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124,000 tons of low grade radioactive soil being dumped at Michigan landfill

Posted at 9:40 PM, Jun 22, 2018

VAN BUREN TOWNSHIP, Mich. — There are questions about radioactive soil and materials coming from out of state to the Wayne County landfill in Michigan.  

The landfill is off I-94 near Willow Run airport. Up to 124,000 tons will be dumped. 

We’re told this is low level radioactive soil and materials that isn’t harmful to the environment or people, but people who live nearby say they don’t feel it should be dumped here.

"It does make me concerned about the children around here," said 70-year-old Debra Polak, a resident who lives a few blocks from the landfill site.

The U.S Army Corps of engineers say the soil is from a former military supplier in Luckey, Ohio and will start arriving at the Wayne County landfill next week. 

The Army Corps says the soil needs to be treated by a licensed hazardous site, but that still has Debra on edge.

"It should not be in a residential area," Debra says she's worried about the children.

"Being low radiation builds up to high radiation, and I don’t know what the effects will be on the children who live in this area and play in the park near the dump site," said Polak.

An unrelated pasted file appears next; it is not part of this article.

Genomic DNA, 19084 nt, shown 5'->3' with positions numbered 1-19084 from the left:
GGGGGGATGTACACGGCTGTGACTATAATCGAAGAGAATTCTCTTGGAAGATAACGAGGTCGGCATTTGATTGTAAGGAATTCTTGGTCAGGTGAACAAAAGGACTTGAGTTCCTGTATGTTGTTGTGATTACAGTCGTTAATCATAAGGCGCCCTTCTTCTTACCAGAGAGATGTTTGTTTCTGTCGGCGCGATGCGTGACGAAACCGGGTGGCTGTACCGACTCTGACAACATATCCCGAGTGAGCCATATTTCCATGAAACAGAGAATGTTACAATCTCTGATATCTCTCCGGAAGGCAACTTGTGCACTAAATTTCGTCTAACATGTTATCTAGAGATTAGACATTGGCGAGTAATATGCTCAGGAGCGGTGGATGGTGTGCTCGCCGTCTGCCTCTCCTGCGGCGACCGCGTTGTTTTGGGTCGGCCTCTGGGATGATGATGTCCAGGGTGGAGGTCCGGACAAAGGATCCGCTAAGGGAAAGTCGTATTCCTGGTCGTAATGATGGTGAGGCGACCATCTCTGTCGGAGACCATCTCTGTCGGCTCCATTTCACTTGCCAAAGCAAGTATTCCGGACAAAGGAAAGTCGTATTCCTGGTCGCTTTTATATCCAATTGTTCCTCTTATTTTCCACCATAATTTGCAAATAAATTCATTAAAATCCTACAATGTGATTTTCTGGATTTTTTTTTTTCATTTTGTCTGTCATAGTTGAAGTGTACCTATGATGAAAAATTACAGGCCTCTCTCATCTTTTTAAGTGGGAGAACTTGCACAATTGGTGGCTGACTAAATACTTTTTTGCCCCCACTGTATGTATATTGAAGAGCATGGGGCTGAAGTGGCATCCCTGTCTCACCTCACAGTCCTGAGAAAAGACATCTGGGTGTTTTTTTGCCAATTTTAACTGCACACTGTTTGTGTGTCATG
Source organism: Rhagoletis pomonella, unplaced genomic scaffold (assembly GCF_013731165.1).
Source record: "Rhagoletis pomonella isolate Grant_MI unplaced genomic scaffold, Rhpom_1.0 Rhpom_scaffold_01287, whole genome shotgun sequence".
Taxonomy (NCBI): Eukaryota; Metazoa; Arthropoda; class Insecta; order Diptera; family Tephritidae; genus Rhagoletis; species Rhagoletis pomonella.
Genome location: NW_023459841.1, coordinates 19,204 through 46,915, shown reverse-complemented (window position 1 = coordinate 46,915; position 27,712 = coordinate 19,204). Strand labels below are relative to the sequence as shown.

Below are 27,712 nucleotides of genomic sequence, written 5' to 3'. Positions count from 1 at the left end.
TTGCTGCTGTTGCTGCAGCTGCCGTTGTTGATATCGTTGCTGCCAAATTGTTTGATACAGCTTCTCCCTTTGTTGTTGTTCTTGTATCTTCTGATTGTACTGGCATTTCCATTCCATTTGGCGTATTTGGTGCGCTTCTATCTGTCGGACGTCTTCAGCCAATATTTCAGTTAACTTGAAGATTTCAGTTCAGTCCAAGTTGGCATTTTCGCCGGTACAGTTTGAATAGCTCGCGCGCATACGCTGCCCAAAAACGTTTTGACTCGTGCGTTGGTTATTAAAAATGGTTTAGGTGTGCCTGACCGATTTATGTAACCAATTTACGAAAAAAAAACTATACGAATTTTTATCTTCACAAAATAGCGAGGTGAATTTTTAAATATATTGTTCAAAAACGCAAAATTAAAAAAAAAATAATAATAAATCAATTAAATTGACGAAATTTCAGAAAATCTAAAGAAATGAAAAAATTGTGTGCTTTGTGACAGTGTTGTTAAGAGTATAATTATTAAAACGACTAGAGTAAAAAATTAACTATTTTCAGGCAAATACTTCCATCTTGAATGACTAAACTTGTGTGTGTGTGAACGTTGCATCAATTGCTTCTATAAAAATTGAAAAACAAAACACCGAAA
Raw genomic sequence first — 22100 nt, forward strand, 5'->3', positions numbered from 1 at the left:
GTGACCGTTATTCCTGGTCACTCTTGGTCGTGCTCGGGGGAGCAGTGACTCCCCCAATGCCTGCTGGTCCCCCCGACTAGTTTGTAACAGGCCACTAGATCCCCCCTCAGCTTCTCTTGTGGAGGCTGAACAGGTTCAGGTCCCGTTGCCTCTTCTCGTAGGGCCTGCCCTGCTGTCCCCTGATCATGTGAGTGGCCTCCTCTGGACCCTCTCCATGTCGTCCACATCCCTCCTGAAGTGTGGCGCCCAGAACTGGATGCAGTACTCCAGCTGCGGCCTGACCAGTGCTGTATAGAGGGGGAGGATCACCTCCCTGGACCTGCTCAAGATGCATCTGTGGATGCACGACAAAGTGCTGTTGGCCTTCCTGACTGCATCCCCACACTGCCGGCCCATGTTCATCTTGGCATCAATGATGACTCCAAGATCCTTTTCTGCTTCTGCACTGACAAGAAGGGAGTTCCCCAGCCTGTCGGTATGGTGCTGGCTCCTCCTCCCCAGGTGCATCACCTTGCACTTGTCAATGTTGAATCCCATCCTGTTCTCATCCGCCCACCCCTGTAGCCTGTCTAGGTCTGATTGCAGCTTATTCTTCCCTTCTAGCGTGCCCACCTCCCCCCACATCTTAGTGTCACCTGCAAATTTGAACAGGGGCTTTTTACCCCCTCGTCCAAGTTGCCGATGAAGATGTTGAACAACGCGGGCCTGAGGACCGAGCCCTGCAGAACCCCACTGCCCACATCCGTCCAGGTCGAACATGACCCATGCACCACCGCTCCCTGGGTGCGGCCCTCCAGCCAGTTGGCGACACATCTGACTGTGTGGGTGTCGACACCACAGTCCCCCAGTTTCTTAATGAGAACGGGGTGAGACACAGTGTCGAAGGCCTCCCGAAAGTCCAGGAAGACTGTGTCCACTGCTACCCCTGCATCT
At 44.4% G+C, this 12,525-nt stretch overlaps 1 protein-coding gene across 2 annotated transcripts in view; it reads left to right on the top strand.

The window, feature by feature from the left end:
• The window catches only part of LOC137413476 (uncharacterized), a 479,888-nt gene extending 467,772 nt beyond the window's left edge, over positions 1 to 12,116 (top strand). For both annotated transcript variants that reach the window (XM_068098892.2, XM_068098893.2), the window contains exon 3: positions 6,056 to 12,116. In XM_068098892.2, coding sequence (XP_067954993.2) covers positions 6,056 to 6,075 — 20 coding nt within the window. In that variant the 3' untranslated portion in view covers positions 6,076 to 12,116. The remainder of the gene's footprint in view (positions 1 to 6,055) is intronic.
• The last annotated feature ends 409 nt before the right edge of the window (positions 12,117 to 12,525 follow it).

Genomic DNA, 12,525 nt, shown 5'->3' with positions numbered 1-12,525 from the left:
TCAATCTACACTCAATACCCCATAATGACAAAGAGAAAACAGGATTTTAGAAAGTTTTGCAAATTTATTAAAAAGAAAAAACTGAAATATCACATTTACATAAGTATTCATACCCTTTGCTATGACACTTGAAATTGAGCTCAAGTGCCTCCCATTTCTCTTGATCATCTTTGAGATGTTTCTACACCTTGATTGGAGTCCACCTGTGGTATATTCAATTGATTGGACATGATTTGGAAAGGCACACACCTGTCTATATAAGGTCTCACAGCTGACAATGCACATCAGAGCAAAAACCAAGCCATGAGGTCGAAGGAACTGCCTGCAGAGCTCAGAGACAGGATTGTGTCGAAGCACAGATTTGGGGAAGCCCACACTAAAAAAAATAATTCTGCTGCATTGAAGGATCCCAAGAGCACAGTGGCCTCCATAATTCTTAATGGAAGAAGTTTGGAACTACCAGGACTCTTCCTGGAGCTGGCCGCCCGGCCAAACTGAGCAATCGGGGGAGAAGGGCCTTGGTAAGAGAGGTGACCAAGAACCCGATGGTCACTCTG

Eleven tractor trailers with 15 tons of contaminated soil will come to the landfill each day. But, what about safety during transportation, what if something happens with so many people on the roadways.

"I don’t like the fact that they’re bringing hazardous waste from other states to dump in our state," sai Polak.

The radioactive soil contains lead and other chemicals linked to an increased cancer risk when inhaled or ingested, not something anyone like to hear.

"I think It should have been a vote on whether they could do this or not," said Polak.

This entire cleanup project costs $244 million.